What is intrinsic motivation? It is the drive that comes from within you, not from external rewards or pressures. It is the feeling of satisfaction and fulfillment that you get from doing something that aligns with your values and interests. It is the spark that ignites your passion and curiosity.
Why is intrinsic motivation important for change? Because change is hard. It requires effort, persistence, and courage. It means stepping out of your comfort zone and facing uncertainty and challenges. It means breaking old habits and forming new ones. It means learning new skills and adapting to new situations.
If you rely on extrinsic motivation for change, such as money, praise, or fear of punishment, you may not have enough fuel to sustain your journey. You may lose interest, give up, or resent the process. You may feel like you are doing it for someone else, not for yourself.
But if you have intrinsic motivation for change, you will have a powerful source of energy and inspiration. You will enjoy the process of learning and growing. You will feel proud of your achievements and confident in your abilities. You will feel like you are doing it for yourself, not for anyone else.
How can you cultivate intrinsic motivation for change? Here are some tips:
Find your why. Identify the purpose and meaning behind your change goal. What do you want to achieve? Why do you want to achieve it? How does it relate to your values and aspirations?
Choose your how. Select the methods and strategies that suit your preferences and strengths. How do you want to achieve your goal? What are the best ways for you to learn and improve? How can you make it fun and engaging?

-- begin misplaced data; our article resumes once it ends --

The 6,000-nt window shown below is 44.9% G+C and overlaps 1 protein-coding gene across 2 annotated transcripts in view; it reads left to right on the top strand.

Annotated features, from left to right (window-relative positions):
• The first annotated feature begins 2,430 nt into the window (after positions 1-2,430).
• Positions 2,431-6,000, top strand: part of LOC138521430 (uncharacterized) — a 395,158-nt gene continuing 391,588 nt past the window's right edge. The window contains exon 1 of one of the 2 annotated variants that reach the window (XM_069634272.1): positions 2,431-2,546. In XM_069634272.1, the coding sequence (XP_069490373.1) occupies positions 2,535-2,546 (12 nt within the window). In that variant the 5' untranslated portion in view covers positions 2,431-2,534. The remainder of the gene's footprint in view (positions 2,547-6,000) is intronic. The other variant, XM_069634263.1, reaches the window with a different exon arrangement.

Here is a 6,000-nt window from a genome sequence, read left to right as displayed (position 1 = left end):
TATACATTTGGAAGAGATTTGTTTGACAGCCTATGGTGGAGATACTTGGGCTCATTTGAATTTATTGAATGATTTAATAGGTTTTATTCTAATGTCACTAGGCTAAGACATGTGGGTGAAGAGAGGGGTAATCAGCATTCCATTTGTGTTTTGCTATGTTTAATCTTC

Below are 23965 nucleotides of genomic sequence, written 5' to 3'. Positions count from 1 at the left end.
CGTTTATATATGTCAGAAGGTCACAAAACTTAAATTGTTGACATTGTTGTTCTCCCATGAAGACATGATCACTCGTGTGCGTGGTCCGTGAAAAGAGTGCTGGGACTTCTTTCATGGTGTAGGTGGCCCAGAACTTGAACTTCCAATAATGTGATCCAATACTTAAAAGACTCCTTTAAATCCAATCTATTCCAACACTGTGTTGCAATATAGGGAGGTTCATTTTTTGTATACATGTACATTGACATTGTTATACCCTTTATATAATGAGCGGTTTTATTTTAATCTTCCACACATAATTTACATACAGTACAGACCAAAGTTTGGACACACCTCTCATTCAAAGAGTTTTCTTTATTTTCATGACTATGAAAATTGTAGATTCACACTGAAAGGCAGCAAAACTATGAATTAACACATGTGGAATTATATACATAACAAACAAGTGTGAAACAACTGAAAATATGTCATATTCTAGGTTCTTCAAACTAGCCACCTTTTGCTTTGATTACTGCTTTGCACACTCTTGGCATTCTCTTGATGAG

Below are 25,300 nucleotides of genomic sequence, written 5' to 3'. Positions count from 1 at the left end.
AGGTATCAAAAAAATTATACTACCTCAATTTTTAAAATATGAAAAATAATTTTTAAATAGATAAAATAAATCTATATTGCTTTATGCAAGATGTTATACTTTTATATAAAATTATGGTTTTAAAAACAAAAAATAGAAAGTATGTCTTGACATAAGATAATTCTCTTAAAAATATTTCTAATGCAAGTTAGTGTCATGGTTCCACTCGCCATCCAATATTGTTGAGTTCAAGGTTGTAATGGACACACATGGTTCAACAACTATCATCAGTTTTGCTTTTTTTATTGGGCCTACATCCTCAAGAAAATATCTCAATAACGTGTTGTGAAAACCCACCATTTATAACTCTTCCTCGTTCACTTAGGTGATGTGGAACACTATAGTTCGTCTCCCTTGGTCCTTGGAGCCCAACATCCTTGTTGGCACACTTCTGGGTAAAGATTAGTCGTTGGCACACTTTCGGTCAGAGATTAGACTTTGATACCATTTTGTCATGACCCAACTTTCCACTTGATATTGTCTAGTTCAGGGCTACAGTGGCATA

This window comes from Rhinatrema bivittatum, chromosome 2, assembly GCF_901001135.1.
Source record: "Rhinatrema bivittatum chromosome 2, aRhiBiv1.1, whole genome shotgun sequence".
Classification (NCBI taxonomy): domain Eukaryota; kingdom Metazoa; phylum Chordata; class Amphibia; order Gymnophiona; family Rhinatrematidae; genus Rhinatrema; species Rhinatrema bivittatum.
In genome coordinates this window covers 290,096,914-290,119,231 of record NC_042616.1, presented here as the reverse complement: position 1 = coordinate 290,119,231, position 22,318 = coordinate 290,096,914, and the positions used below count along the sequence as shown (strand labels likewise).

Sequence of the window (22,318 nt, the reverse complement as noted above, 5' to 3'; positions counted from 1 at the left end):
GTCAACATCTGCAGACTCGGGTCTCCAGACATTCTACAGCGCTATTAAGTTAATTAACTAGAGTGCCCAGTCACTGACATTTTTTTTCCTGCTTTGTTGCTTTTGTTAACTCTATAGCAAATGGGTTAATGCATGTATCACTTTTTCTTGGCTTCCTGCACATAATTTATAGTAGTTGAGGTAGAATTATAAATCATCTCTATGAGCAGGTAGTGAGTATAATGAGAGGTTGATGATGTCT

Celebrate your progress. Track and acknowledge your milestones and accomplishments. How far have you come? What have you learned? What have you overcome? How can you reward yourself?
Seek feedback and support. Connect with others who share your vision and can offer guidance and encouragement. Who can help you along the way? What can you learn from them? How can you support them?
Intrinsic motivation is a key factor for successful and lasting change. It can help you overcome obstacles, enhance your performance, and increase your happiness. So find your spark, follow your passion, and enjoy the journey!
Unlearning is a powerful process that can transform your life. It means letting go of old beliefs, habits, and patterns that no longer serve you. It means leaving your comfort zone and abandoning the familiar surroundings that keep you stuck in a rut. It means opening yourself up to new possibilities, new challenges, and new experiences.
When you unlearn what you know and what is familiar, you create space for discovering new grounds. You can explore different aspects of yourself, your potential, and your purpose. You can learn new skills, develop new mindsets, and connect with new people. You can grow as a person and as a professional.